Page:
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9.7 String Editing in ksh and bash

The C shell's string editing operators ( 9.6 ) can be used with shell variables and, in some cases, with command history. Those operators also work with bash history. But the Korn shell and bash have a different way to edit shell variables. Table 9.1 shows them:

Table 9.1: ksh and bash String Editing Operators
Operator Explanation
${ variable # pattern }

Delete the shortest part of pattern that matches the beginning of variable 's value. Return the rest.

${ variable ## pattern }

Delete the longest part of pattern that matches the beginning of variable 's value. Return the rest.

${ variable % pattern }

Delete the shortest part of pattern that matches the end of variable 's value.Return the rest.

${ variable %% pattern }

Delete the longest part of pattern that matches the end of variable 's value.Return the rest.

The pattern s can be filename wildcard characters: * , ? , and [] ; with string editing operators, wildcards match strings in the same way they match filenames. (These are not sed -like regular expressions.) The first two operators, with # , edit variables from the front. The other two, with % , edit from the end. Here's a system for remembering which does what: you put a number sign ( # ) at the front of a number and a percent sign ( % ) at the end of a number.

Time for some examples. The variable var contains /a/b/c/d/e.f.g :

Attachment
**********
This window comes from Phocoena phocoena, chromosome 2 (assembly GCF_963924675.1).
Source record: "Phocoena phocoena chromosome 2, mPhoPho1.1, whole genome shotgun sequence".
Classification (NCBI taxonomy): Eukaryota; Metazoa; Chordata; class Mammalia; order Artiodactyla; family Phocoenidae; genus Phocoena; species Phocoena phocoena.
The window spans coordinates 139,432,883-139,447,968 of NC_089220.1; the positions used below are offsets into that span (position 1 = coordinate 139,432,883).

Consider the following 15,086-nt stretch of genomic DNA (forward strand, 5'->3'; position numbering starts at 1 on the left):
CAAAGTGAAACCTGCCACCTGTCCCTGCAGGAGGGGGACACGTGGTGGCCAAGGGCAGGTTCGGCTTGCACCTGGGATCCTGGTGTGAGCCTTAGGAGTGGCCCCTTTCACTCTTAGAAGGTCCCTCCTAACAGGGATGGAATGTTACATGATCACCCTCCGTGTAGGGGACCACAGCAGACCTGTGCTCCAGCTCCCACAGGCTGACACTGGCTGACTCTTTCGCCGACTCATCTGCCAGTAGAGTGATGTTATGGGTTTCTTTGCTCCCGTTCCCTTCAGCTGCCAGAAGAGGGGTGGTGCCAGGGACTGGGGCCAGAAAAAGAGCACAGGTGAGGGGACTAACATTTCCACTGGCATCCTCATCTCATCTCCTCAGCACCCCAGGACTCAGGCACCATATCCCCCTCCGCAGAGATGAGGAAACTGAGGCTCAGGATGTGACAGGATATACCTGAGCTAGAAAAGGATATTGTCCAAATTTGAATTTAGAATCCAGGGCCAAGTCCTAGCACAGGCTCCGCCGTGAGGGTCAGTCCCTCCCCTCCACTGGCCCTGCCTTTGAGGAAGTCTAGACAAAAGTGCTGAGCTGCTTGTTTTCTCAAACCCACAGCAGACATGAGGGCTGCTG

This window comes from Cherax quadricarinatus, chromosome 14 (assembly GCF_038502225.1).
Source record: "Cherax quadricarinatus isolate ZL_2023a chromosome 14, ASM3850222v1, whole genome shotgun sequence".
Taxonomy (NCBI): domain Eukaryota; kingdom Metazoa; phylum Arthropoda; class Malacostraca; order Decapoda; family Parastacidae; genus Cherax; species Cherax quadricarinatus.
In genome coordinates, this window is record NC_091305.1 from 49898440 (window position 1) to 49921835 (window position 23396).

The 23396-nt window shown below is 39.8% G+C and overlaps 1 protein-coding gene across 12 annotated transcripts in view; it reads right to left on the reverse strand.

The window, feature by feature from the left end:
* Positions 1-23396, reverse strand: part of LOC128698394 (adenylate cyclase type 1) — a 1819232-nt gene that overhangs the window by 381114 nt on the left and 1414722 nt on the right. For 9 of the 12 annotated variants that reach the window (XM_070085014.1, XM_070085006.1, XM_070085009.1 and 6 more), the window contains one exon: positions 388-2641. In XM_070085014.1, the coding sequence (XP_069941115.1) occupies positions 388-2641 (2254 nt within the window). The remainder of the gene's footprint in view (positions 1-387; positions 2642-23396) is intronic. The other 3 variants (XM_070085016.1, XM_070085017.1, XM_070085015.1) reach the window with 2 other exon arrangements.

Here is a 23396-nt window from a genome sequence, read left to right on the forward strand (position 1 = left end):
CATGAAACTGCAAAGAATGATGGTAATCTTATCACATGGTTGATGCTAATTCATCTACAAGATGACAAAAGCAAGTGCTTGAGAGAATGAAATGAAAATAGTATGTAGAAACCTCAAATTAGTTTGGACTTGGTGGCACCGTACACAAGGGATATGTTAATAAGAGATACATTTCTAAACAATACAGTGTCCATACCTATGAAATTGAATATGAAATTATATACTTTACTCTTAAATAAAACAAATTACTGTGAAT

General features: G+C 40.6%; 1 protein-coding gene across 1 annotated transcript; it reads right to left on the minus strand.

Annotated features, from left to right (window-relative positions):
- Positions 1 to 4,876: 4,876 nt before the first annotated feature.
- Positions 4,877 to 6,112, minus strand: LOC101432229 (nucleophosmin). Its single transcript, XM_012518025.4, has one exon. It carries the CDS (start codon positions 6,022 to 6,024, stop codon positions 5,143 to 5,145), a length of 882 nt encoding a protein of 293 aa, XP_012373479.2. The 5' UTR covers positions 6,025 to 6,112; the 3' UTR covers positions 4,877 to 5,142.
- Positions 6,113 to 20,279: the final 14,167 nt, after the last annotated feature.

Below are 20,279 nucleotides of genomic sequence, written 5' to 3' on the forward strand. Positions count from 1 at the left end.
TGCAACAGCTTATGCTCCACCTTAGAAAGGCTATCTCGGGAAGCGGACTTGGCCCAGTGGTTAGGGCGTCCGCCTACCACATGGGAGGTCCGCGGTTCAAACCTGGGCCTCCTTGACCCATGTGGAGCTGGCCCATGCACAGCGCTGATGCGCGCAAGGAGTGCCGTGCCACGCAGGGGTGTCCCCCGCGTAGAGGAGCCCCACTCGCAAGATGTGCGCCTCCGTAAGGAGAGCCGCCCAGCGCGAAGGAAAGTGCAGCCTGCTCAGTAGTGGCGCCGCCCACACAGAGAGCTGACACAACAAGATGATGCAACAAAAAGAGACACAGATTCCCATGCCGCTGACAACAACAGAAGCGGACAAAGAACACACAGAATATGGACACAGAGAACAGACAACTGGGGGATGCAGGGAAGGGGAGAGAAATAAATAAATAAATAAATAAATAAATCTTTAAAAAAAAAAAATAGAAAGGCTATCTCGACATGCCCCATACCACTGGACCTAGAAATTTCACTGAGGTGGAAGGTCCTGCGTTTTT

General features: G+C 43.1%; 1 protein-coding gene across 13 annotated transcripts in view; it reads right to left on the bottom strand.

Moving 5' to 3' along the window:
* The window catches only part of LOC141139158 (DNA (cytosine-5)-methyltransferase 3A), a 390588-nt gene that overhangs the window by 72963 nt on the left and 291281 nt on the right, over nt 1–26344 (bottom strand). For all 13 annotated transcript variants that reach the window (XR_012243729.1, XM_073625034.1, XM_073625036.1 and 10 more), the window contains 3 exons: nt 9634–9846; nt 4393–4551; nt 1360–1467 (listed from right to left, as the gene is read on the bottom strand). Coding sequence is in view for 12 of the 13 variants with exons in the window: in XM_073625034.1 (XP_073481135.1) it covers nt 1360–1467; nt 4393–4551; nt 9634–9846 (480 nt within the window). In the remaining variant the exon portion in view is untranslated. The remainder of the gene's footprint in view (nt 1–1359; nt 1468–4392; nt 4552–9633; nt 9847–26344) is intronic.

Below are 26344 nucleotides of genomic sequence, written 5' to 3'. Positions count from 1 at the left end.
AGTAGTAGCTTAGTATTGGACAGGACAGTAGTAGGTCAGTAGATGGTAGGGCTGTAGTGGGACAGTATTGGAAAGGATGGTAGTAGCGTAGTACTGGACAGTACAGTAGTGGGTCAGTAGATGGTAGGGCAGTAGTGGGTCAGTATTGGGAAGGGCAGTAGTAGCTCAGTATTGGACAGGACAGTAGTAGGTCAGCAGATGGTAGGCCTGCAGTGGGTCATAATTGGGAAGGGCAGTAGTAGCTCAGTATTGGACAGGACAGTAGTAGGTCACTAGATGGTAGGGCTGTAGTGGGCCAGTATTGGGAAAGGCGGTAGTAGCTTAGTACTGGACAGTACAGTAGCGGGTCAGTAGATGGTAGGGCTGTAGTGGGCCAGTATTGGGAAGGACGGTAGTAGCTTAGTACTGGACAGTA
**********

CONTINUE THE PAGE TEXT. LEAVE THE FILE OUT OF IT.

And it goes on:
Expression
   
Result


${var}   /a/b/c/d/e.f.g
${var#/*/}   b/c/d/e.f.g
${var##/*/}   e.f.g
${var%.*}   /a/b/c/d/e.f
${var%%.*}   /a/b/c/d/e
${var%%/*/}   /a/b/c/d/e.f.g
${var%%/*}
${var%/b*}   /a
${var%%/b*}   /a

How about a practical example? The PATH variable ( 6.4 ) is a string separated by colons ( : ). Let's say you want to remove the last directory from the system path and add $HOME/bin in place of the last directory. You'd type this command, or put a line like this in your .profile :

PATH=${PATH%:*}:$HOME/bin

Because the ${PATH%:*} has a single % , that operator removes the least it can: just the last colon plus the directory name after it. After string editing, the rest of the PATH has :$HOME/bin appended to it. The new value is saved as the new PATH .

The Bourne shell's parameter substitution operators ( 45.12 ) look similar, but they're mostly useful for shell programming.

- JP


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